AboutNewsInterview with Fulcrum Fellow Nora Bloch

Interview with Fulcrum Fellow Nora Bloch

Topics Finance Leadership Development

Next in our Fulcrum Fellows interview series is our interview with Nora Bloch. Nora is a Senior Loan Officer at Boston Community Capital, where she develops and implements new loan products to meet evolving community needs, including acquisition, pre-development, construction and permanent loans for community facilities, commercial economic development projects, healthy food financing, and affordable housing. In this interview, Nora shares the journey that led her to the CDFI world and how the Fulcrum Fellowship has catalyzed a shift in her thinking. Like most Fellows’, Nora’s fellowship challenge has evolved, but the core focus is to rethink her lending practice to achieve more equitable impacts.

Tell us a little bit about your background, and how you ended up in your role at Boston Community Capital.

I never knew what I wanted to do when I grew up. I got a liberal arts degree and was a generalist from the beginning, but I was always interested in social justice. It took me a while to figure out how to make that my paid work. I bounced around several nonprofits after college and realized that what I was good at was the back-office, operations part. I might not be the person with the visionary idea, but I can figure out how to make that idea work. Through that, I came to the realization that I needed to go to business school. There are a lot of things that I knew I could learn by doing, but there are things, like accounting, that I needed to learn at school. So, I went to Yale School of Management, where about one third of the cohort there comes from the nonprofit and public sector, and they take a multisector approach to business. While at Yale, I went to a conference and heard about community development finance for the first time—the clouds parted and the sun shone through! —and I knew that’s what I wanted to do. Of course, they don’t just hand you your dream job when you figure out what you want to do. But, for the last 15 years I have been truly living the dream as a community development lender, first at Eastern Bank and now at Boston Community Capital.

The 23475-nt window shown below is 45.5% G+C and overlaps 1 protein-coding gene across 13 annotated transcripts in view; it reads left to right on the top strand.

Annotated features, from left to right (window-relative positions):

How did you end up at your current position?